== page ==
The third part of the book is a discussion of the wider background of Rawls' views: a theory of the nature of ethics in general. Rawls does not consider ethical principles to be a priori; but he does regard them as subject to rational definition, and indeed he equates the good with rationality, in a certain sense. For Rawls, essentially, anything is good when it serves its natural function well. Plans as to what one shall do with one's life, hierarchically organized, have a natural function: that of organizing one's tastes and drives according to certain systematic procedures. The good is that which a rational agent will seek, given consideration of all relevant factors.
There are several criteria of rationality. The most important, and the most interesting, is the Aristotelian Principle: that, all else being equal, a rational being will enjoy the fullest and most discriminating exercise of its powers, that individuals do not gain value only from reduction of drives but from creativity as well. This principle appears to have not merely respectable philosophical ancestry, but excellent biological and psychological corroboration. Rawls seeks to derive his theory of justice by arguing that just institutions are those which allow creativity to all people. He then defines right conduct as that which is consistent with maintaining a just society's continuing existence, and states that a person is good insofar as he acts so as to give other people the conditions, both in terms of liberty of action and in terms of general respect for human dignity, which are suited to this, and so as to further his own good within this set of limits. According to his account, self-esteem is the recognition that one has attained what is good in these two senses: what is primarily good, leading to efficacy, and what is good as a manifestation of justice and benevolence, leading to worth.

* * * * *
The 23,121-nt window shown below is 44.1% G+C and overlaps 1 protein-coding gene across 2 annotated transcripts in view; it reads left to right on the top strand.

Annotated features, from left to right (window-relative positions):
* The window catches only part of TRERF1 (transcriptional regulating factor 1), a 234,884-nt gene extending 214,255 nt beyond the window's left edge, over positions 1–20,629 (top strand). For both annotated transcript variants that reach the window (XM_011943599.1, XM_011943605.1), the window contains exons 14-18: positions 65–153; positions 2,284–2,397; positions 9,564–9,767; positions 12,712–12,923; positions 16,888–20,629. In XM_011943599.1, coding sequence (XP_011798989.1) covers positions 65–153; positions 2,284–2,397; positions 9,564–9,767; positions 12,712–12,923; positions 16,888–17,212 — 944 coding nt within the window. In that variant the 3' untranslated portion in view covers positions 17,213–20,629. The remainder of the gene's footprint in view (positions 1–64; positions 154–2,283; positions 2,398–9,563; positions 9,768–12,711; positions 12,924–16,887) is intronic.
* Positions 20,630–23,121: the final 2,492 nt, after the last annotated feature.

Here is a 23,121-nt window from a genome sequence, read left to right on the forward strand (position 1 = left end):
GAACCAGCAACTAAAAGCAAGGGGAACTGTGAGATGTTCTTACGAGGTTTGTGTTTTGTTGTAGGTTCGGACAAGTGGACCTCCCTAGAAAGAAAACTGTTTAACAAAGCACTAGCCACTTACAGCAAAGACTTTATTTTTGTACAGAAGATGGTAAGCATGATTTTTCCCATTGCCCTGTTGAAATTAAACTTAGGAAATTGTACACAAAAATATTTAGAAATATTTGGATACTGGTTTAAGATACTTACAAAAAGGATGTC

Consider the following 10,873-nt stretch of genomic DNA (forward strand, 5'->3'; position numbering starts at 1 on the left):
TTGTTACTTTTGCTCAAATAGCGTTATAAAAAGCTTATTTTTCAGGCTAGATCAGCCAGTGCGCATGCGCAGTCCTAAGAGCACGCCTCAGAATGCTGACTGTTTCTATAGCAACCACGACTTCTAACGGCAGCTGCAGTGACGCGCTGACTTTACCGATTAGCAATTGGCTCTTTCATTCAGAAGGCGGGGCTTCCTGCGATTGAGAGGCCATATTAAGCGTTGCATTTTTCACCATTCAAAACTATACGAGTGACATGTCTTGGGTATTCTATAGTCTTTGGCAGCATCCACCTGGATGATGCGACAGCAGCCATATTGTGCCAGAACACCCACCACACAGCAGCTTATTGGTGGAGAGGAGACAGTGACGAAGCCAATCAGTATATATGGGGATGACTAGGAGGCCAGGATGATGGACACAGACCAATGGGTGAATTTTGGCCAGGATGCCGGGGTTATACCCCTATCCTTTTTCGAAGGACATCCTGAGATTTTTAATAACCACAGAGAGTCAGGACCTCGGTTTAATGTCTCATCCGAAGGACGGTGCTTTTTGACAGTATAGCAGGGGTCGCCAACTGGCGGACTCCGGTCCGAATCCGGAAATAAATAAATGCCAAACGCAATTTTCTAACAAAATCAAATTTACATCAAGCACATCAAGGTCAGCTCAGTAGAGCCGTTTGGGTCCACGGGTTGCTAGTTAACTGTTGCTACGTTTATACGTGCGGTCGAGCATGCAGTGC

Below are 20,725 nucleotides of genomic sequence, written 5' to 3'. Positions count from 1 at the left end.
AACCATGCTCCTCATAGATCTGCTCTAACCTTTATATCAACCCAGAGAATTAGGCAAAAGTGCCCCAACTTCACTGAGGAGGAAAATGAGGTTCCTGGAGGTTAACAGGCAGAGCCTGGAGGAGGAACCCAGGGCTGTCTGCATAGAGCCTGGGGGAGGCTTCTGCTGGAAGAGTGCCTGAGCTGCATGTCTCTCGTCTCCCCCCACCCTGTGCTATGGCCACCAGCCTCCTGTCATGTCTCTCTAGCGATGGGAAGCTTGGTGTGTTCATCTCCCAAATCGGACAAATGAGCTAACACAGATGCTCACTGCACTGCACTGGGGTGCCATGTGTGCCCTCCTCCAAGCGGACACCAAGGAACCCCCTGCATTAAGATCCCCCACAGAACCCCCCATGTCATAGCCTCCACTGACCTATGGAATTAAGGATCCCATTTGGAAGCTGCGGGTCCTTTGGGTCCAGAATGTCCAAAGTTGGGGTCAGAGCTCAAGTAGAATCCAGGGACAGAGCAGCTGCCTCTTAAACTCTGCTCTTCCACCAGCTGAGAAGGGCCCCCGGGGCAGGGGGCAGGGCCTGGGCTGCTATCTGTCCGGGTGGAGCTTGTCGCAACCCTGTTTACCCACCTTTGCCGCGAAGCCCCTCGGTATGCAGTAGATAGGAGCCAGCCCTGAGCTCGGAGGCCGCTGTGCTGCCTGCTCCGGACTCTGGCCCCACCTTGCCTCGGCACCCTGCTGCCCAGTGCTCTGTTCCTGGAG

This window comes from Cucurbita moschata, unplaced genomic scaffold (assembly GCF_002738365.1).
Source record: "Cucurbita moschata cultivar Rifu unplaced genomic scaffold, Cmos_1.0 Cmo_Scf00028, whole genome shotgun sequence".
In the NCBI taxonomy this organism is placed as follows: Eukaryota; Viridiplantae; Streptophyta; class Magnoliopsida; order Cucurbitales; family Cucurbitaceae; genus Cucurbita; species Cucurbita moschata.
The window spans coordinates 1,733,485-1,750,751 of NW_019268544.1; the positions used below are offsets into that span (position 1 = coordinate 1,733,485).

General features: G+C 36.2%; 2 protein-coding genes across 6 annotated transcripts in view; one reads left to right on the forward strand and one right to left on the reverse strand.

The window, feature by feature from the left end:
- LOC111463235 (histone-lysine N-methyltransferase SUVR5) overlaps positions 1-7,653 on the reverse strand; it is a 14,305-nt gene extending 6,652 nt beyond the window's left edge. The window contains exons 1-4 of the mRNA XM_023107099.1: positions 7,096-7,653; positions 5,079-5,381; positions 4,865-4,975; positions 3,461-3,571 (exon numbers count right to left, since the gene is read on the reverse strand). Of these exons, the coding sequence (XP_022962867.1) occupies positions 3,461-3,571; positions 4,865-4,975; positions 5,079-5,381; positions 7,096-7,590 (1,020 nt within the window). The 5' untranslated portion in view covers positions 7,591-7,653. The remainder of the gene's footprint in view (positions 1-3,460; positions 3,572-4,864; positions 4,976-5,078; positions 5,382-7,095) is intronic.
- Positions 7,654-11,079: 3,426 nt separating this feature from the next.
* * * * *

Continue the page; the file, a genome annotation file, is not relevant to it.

Finally, Rawls devotes two chapters to discussing the moral psychology of justice. In his understanding, justice depends essentially on reciprocity, or willingness to deal with others as equals. He suggests that this principle is in fact beneficial to the development even of such social cooperation as takes place among animals, in some degree, and thus is biologically innate to some degree in human beings, having been selected for as a survival trait. Further, he argues that willingness to deal with others on such a basis is in fact necessary to the development of a rational plan of life, and in particular to action within the Aristotelian principle. Insofar as people have innate tendencies to follow this principle, they will value reciprocity. According to Rawls, individuals in a just society will go through three main stages: morality of authority, in which the child is well treated by his parents and thus desires to be well thought of by them; morality of association, in which a person has formed good relationships within some social group or several such groups, and desires to attain the moral excellence prized within these groups; and morality of principle, in which a person has interacted well with a number of groups, and therefore has raised the principle of reciprocity to the status of a universal policy, one which gives rise to justice and to natural rights.